During 1820 in Saratoga, New York, Nettleton added fifty-five converts to the local church. In Malta, New York, the awakening spread over different parts of the town until almost all were affected. “Every house exhibited the solemnity and silence of a continued Sabbath; so profound was this stillness and solemnity, that a recent death could have added nothing to it in many families.” And in Stillwater, New York, “in a large district, though harassed by sectarian contention, there is now scarcely one house where daily prayer is not want to be made. . . . Boatmen, tipplers, infidels and atheists, were mixed with the unholy multitude, . . . [and all] felt the power of the Holy Ghost, and yielded to his influence.” By the end of March, more than twelve hundred people had converted in Stillwater alone.
Going to Church, by George Henry Durrie.
Unlike outdoor camp meetings, these Presbyterian-led revivals occurred during the dead of winter, after the harvests and before the busy springtime planting season, as evidenced in this March 1820 report from Amsterdam, New York:
An awe! A stillness! An oppressive silence, which cannot be described. . . . It was the sinking of the wounded heart! . . . Many who visited these meetings from motives of curiosity, totally careless! Beholding the mighty power of God, were terrified at their own hard and impenitent hearts; convicted of sin; awakened to a sense of the misery of their state. . . .
Sometimes, sleigh loads of convinced sinners, after leaving the meeting, and riding half a mile, or a mile, homewards, would turn back again to the place of prayer, to hear still more about the salvation of Jesus! And they often did this too, through lanes and ways and snows, that would have been deemed by persons in any other state of mind, to have been impassible.
Women were key to the success of revivals. Many, particularly widows, visited from house to house encouraging family and individual prayers, holding anxious meetings of whispering or conversing individually with God, reading scriptures, and in other intimate ways furthering the flame of the local revival by challenging individuals to change course. Women clearly were a numerical majority among Methodist and Presbyterian adherents and formed the backbone of these revivals.
Another highly effective mode of visitation was to hold meetings of as many as possible of one sex where they would discuss their most perplexing concerns and the deep issue of personal conversion. These visits were sometimes made to male heads of families, sometimes to the female heads, sometimes to young men or young women, sometimes to Native Americans and people of color, “which gave an unembarrassed opportunity of suiting an address to the persons present.”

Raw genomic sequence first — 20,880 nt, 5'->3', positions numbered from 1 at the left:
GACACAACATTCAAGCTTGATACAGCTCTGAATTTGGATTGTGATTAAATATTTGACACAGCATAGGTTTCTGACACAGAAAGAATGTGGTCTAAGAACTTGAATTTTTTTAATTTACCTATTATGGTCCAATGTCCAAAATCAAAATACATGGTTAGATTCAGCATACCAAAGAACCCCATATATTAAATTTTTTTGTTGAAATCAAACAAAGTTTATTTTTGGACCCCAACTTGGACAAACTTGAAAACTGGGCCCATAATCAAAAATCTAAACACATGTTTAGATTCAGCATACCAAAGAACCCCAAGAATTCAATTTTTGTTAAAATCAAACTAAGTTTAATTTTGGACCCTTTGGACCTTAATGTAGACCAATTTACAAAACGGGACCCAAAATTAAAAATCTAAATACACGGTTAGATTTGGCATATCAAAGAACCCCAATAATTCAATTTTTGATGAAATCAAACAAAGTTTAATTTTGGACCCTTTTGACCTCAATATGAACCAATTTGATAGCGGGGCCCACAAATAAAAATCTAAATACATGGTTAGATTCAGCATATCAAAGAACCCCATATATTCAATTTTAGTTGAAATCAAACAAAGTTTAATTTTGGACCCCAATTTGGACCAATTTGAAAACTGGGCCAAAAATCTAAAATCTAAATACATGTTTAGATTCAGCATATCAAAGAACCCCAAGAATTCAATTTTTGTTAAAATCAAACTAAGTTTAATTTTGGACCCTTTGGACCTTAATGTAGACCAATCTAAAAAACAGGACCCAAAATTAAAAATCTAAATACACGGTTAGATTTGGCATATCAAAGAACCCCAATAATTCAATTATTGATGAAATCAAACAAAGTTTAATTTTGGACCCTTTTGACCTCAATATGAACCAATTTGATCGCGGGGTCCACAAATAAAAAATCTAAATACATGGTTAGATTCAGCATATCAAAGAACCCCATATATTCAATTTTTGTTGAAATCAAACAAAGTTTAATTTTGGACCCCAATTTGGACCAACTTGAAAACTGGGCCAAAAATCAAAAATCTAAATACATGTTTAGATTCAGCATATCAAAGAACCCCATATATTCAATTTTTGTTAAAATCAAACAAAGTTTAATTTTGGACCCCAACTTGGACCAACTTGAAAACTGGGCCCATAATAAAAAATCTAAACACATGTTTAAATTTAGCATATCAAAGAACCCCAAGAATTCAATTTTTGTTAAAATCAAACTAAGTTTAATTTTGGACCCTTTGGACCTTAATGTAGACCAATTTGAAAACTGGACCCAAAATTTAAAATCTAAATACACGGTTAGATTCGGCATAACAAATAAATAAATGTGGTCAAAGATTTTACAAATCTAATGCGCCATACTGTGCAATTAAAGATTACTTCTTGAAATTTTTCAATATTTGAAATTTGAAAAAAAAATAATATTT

And it was among the youth, young men, and young women where revivals of all kinds bore the greatest fruit. One Baptist minister writing in January 1820 in speaking of mass conversions in Cornish, New York, told of “a number of young children” from “thirteen down to seven years of age” singing hosannas to the Son of David.
Another Baptist minister in Bristol, Rhode Island, reported:
There are as many as four or five crowded meetings at once, at almost every hour of the day, from an early hour in the morning, until late at night. And even at the corners of our streets, you will scarcely see two or three persons together, but the great concern of the salvation of the soul is the subject of their conversation. . . .
Were I to attempt to tell you the number of young converts, who in a judgment of charity, have been brought out of darkness into God’s marvelous light, it would be utterly impossible.
It was not uncommon for ministers of all faiths to report from the field that “two thirds of [the] whole number of converts are under 20 years of age.”
Often “a sound of a going” was heard, and entire schoolhouses emptied their anxious students, who scattered out into the nearby fields and quiet groves to pray to God above. In so doing, they usually took their Bibles with them and were encouraged to pray over a single verse or specific passage of scripture in their soliciting heaven for the salvation of their souls. Once in their quiet place of meditation, they would then stand and see the workings of heaven. “There you are at the place of meeting between the Spirit of God and your own spirit,” one minister reported in 1819. “You may have to wait, as if at the pool of Siloam; but the many calls of the Bible to wait upon God, to wait upon him with patience, to wait, and to be of good courage, all prove that this waiting is a frequent and a familiar part of that process by which a sinner finds his way out of darkness into the marvelous light of the gospel.”
And such waiting on the Lord often bore remarkable fruit, as the following 1820 letter by a young lady to her minister friend attests: